Incidentally, it also wasn’t the last time I’d make fun of him on this very same blog. Yup, you got it: Friedman’s gone and done it again. Now I realize the man doesn’t write his own headlines, but one gets the feeling that whoever does that job for him is mailing it in too. His latest column’s title? “Pay Attention.” (I suppose when you reach the level of inanity that Friedman has, blatant pleas for a captive audience are to be expected.) Somewhere in there is an apt metaphor for the last gasp of fast-declining newspapers. But like Friedman, I’m too lazy to elaborate. Why make logical connections when you can make large, specious leaps instead?

Now if I were Sir Thomas, here is where I’d inadvertently run into a [Singaporean bureaucrat/orphaned Cambodian child/Chinese investment banker/taxi driver from any one of those countries]. He’d casually throw out some inauspicious line, like “The traffic here is bad, but an empty road is worse luck than a traffic jam.” Or, “It may not be perfect, but I love my country.” Or, “Dude, stop dictating crappy metaphors into your iPhone while I’m trying to drive here.” As Mr. Friedman, I’d take it from there, weaving in a completely distended argument that manages to mention clean energy, Chinese high-speed rail, and wi-fi, all within a neat 700-word column (written, of course, in under five minutes).

As it happens, I don’t have to do this for him, since Mr. Friedman has taken care of things all by his lonesome. I could tell from the very start that this latest column was a keeper:

I had some time to kill at the Cairo airport the other day so I rummaged through the “Egyptian Treasures” shop. I didn’t care much for the King Tut paper weights and ashtrays but was intrigued by a stuffed camel, which, if you squeezed its hump, emitted a camel honk. When I turned it over to see where it was manufactured, it read: “Made in China.” Now that they have decided to put former President Hosni Mubarak on trial, I hope Egyptians add to his indictment that he presided for 30 years over a country where nearly half the population lives on $2 day and 20 percent are unemployed while it is importing low-wage manufactured goods — a stuffed camel, no less — from China.

Brilliant! The man managed to squeeze in China, tacky gift shops, airports (Thomas Friedman loves him some airports), and an utterly nonsensical plea to imprison Hosni Mubarak for participating in a little thing called globalization. (Later, the essay even closes with this absolute gem: “This is so much more important than Libya.”)

But Friedman isn’t finished, oh no. Just a bit further down, he ruminates: “If elections for the Parliament are held in September, the only group in Egypt with a real party network ready to roll is the one that has been living underground and is now suddenly legal: the Islamist Muslim Brotherhood.”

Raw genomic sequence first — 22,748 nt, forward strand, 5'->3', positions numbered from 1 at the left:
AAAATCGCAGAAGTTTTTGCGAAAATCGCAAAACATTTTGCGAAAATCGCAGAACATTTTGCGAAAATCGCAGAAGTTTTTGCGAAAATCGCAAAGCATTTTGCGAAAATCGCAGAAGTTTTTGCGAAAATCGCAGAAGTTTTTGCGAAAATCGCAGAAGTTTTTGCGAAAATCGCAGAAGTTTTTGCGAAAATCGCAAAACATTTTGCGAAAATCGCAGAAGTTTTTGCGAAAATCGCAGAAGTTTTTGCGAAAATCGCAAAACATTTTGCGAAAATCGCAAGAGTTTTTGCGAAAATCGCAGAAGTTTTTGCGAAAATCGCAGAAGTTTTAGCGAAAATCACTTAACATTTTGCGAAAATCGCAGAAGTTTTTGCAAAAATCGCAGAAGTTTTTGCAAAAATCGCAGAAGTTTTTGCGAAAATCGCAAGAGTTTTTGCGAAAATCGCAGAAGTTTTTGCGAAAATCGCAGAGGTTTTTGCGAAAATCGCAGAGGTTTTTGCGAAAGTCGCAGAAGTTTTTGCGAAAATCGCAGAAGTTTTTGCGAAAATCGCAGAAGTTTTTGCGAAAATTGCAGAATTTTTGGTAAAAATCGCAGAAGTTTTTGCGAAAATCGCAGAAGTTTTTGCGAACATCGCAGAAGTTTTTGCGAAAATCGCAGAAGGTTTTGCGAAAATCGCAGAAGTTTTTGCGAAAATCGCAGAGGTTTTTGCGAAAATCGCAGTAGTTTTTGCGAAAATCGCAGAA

Heavens to Betsy, no! Anything but that! God forbid a democratic revolution actually results in…democracy. Friedman quotes Mohamed ElBaradei, a (non-Muslim Brotherhood) presidential candidate, warning, “You will have an unrepresentative Parliament writing an unrepresentative Constitution.” (To be clear, ElBaradei’s “unrepresentative Parliament” refers to representatives elected freely by the Egyptian population.) Sadly, it never really dawns on Friedman that perhaps a contender for the presidency may in fact have a vested interest in portraying all rivals as less than desirable.

Towards the end, Friedman lays out his case more succinctly:

Free elections are rare in the Arab world, so when they happen, everybody tries to vote — not only the residents of that country. You can be sure money will flow in here from Saudi Arabia and Qatar to support the Muslim Brotherhood.

America, though, cannot publicly intervene in the Egyptian election debate. It would only undermine the reformers, who have come so far, so fast, on their own and alienate the Egyptian generals. That said, though, it is important that senior U.S. officials engage quietly with the generals and encourage them to take heed of the many Egyptian voices that are raising legitimate concerns about a premature runoff.

For those of you keeping track at home, things Monsieur Thomas is afraid of include: 1) democracy, 2) “everybody [trying] to vote”, and 3) outside campaign contributions — the last of which would never happen in the United States, obviously. In Friedman’s intricate mind (which, not unlike the Internet, also appears to consist of a series of tubes), America cannot intervene in Egyptian democracy. It can only pressure the undemocratic Egyptian military to delay voting so the preferred candidates win. Because if we can’t even pull off a little vote-rigging here and there, what was the point of displacing Mubarak in the first place?

The good, the bad, and the ugly

The Good: Egypt permanently opens the border crossing with Gaza.

The Bad: The Saudis are aggressively promoting their vision of stable monarchical rule in order to counteract the protest movements spreading throughout the Middle East.

The Ugly: Freed journalists recount their despair over a colleague’s execution while in captivity in Libya.

A tale of two countries: Egypt, America, and the strangling of democracy

Charles Dickens’ classic novel, A Tale of Two Cities, begins with the immortal phrase, “It was the best of times, it was the worst of times.” And so it remains today. Nothing in the intervening century and a half, from the publication of Dickens’ Tale to the 2011 wave of protests rocking the Arab world, has changed the immutable veracity of that simple paradox.

Instead of two cities, however, I’m thinking of two countries. Let’s start with a simple thought experiment. One month ago, imagine if someone had predicted that, in Tunisia and Egypt, massive protest movements would emerge ex nihilo to shatter the status quo; that these movements would, furthermore, contain no traceable elements of radicalism or Islamism in any form; that, in Egypt, the Muslim Brotherhood, which the West has feared for so long, would at least initially linger in the shadows and allow the secular and leaderless crowds to lead the way; and that, finally, the demands of the protesters would remain eminently reasonable and, most significantly, democratic. Such a prognosticator would have been mocked relentlessly.

As it turns out, this has all taken place over the course of the last several weeks. And the American response? To hesitate, to triangulate, to hedge its bets according to the ever-shifting political winds, and — finally and most heartlessly — to work furiously behind the scenes to orchestrate a return to the pre-January 25 status quo while halfheartedly trumpeting the Egyptian revolution in the public sphere. Continue reading A tale of two countries: Egypt, America, and the strangling of democracy